Pharmacological Therapies

A limited number of randomized controlled trials of oral pharmacotherapy have been performed in CRPS patients. The presence of unsettled disability or liability claims, a common issue in CRPS patients, is usually an exclusion for entry into pharmaceutical industry-sponsored studies (66). Further it is difficult to perform clinical trials on pharmacotherapy due to controversy in objective diagnostic criteria (67). Quality evidence does exist that supports the use bisphosphonates, glucocorticosteroids, calcitonin, and gabapentin.

NSAIDs: Non-steroidal anti-inflammatory (NSAIDs) drugs are often first line agents in various painful conditions. In several clinical trials of neuropathic pain, NSAIDs have shown mixed results (68). There is no quality evidence that oral NSAIDs are beneficial in decreasing pain due to CRPS.

Antiepileptic Drugs: Gabapentin is a gamma aminobutyric acid (GABA) analog that has no action on the GABA receptor, but binds to the 2- voltage-regulated calcium channel. It may be beneficial for treatment of CRPS. A randomized double blind placebo controlled crossover study with two 3-weeks treatment periods with gabapentin and placebo separated by a 2-weeks washout period was performed. This high quality study found significant pain relief in favor of gabapentin in the first period. Therapy effect in the second period was less. CRPS patients had sensory deficits at baseline that were significantly reversed in gabapentin users in comparison to placebo users. Overall, the benefits of gabapentin in CRPS are considered mild and short term (69).

Bisphosphonates: It is postulated that osteoclast hyperactivity is the dominant mechanism involved in the localized osteoporosis present in CRPS. Bisphosphonates reduce osteoclastic activity in bone. Bisphosphonates have significant analgesic efficacy in a number of bone-related pathologies suggesting additional analgesic mechanisms. They may play a role in modifying inflammatory cytokines (e.g., interleukin-1) and other systemic factors (e.g., prostaglandin E2) involved in sensitizing painful nociceptors and low-threshold mechanoreceptors (70).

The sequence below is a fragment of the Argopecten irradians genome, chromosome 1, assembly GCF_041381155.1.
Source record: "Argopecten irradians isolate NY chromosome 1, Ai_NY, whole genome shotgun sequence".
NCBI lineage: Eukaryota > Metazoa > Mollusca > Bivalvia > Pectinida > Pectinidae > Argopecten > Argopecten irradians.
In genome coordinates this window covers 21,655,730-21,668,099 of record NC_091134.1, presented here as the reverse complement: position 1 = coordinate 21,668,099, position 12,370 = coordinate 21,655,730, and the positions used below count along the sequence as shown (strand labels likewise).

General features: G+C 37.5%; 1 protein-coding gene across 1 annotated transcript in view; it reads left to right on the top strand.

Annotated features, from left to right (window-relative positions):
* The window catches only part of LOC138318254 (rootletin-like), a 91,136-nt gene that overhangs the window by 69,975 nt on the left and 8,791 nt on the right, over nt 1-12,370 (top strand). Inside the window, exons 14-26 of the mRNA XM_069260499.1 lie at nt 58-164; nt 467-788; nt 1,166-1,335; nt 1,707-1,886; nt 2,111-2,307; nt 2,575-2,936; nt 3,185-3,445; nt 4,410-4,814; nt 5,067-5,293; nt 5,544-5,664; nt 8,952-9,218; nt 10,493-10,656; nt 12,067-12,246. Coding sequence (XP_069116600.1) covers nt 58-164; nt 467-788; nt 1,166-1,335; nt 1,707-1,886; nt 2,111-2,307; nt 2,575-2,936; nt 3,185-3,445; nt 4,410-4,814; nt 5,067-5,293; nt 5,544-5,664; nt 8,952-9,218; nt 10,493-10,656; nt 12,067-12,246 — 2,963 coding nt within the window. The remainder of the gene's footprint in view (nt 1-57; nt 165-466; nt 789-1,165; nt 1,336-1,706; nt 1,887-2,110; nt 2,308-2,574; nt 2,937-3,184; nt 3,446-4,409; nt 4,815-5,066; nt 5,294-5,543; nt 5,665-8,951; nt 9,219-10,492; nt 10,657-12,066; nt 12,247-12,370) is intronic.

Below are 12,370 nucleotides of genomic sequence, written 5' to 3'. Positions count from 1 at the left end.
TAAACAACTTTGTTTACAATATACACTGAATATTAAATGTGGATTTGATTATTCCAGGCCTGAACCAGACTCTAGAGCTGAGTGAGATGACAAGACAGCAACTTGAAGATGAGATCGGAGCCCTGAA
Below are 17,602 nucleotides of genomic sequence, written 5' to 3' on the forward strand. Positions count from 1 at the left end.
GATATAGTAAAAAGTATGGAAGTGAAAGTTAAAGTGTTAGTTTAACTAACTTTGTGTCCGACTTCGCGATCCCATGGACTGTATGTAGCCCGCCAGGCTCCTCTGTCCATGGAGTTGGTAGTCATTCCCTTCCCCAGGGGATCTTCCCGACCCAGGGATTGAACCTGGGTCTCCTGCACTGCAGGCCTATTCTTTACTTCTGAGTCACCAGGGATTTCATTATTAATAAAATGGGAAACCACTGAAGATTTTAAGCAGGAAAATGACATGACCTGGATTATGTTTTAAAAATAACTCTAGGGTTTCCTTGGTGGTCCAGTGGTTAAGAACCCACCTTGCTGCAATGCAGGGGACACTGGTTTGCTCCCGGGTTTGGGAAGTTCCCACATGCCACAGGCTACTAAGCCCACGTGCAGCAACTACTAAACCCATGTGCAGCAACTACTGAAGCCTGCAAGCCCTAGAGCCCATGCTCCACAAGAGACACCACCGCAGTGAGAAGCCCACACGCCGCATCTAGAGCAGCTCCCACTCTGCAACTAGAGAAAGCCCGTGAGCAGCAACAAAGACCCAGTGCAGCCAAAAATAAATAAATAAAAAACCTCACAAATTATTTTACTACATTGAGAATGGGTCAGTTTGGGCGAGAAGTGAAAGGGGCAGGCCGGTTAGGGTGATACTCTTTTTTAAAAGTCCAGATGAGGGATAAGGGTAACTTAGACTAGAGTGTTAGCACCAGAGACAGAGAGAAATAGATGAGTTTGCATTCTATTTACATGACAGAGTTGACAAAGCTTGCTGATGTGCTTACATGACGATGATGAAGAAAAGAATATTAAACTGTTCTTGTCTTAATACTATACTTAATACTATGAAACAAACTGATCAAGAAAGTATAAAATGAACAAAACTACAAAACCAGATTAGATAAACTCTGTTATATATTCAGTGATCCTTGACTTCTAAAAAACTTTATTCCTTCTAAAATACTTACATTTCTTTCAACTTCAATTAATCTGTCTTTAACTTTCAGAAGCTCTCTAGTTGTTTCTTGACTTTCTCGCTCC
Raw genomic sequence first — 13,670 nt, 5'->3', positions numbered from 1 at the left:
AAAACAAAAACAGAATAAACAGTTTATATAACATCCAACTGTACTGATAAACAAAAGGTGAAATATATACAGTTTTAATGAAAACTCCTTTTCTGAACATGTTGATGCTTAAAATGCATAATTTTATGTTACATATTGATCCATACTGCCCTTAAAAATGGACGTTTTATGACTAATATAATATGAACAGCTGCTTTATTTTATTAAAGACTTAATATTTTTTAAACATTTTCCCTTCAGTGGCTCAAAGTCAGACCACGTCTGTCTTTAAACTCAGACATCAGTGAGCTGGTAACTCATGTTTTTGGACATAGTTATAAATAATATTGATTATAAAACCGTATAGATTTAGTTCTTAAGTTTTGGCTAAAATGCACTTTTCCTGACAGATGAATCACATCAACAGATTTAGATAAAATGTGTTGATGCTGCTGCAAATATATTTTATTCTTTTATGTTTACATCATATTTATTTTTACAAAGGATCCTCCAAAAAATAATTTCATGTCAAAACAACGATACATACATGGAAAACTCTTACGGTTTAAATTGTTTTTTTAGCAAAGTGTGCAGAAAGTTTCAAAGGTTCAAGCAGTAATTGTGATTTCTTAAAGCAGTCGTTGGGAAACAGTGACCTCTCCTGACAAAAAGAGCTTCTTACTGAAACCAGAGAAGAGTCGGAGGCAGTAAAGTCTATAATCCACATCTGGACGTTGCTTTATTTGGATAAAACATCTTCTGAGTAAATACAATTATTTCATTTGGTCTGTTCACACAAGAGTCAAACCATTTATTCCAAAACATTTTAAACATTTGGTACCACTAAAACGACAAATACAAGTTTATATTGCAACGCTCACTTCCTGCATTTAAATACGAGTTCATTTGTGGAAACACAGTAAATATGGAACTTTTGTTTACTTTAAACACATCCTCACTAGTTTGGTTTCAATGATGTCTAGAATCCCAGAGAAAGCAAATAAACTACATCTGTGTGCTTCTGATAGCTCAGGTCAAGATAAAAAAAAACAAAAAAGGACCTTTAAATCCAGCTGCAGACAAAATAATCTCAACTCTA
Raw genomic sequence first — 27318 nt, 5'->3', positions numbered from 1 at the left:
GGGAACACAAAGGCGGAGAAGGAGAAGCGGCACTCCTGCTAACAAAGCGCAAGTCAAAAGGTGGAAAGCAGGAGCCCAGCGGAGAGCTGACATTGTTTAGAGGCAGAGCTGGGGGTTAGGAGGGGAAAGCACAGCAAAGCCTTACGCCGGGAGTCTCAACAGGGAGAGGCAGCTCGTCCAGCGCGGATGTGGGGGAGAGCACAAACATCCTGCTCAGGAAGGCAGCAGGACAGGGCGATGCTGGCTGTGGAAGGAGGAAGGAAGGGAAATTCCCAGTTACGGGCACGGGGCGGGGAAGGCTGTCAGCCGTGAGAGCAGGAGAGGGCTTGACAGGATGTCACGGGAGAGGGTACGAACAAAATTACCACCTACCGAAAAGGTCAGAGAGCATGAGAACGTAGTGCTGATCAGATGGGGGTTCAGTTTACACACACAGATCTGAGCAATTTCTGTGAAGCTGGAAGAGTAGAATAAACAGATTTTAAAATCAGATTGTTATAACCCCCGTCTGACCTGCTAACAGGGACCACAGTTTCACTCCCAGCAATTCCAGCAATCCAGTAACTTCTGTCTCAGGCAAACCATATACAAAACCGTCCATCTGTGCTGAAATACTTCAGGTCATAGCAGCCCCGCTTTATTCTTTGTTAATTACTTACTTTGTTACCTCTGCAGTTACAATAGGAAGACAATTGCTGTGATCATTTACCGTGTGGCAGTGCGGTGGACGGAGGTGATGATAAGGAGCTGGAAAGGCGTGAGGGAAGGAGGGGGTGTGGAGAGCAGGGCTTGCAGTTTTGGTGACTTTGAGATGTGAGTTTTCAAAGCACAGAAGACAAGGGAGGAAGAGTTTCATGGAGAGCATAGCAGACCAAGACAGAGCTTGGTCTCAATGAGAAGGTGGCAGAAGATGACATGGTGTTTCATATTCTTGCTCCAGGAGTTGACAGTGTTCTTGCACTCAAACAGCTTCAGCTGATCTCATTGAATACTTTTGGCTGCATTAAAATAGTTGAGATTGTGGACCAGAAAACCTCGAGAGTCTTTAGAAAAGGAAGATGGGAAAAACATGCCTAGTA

Bisphosphonates are pyrophosphate analogues that appear to offer clear benefits for patients with CRPS. A study evaluated the efficacy of intravenous clodronate in patients with reflex sympathetic dystrophy syndrome. The conclusion was that a 10 day intravenous clodronate course is better than placebo and effective in the treatment of RSD (71). A randomized, blinded, placebo-controlled study demonstrated that patients treated with oral alendronate 40 mg daily exhibited a marked and sustained improvement in levels of spontaneous pain, pressure tolerance, and joint mobility (72). Another study using alendronate found patients treated with alendronate experienced significant improvement in motion, diminution in spontaneous pain, tenderness, and swelling (70). These studies have demonstrated the substantial benefit of bisphosphonates in the treatment of CRPS.

Calcitonin: Calcitonin is a hormone secreted by the parafollicular cells of the thyroid gland. It retards bone loss and is thought to have anti-nociceptive effects (73). The mechanism of this anti-nociceptive effect is uncertain. A meta-analysis of a limited number of controlled studies indicates efficacy of calcitonin in the treatment of CRPS at intranasal doses of 100-300 units per day (74).

Corticosteroids: Short courses of corticosteroids have meaningful benefits in the treatment of CRPS. Two prospective, randomized, controlled trials utilizing a course of oral corticosteroids (approximately 30 mg/day for 2-12 wks, followed by a tapering period) reported significant improvements compared with placebo in patients with early acute CRPS (75,76). In another study, 31 subjects with CRPS were treated with corticosteroids. Low risk of side effects was noted. Improvement persisted at one-year follow-up (77).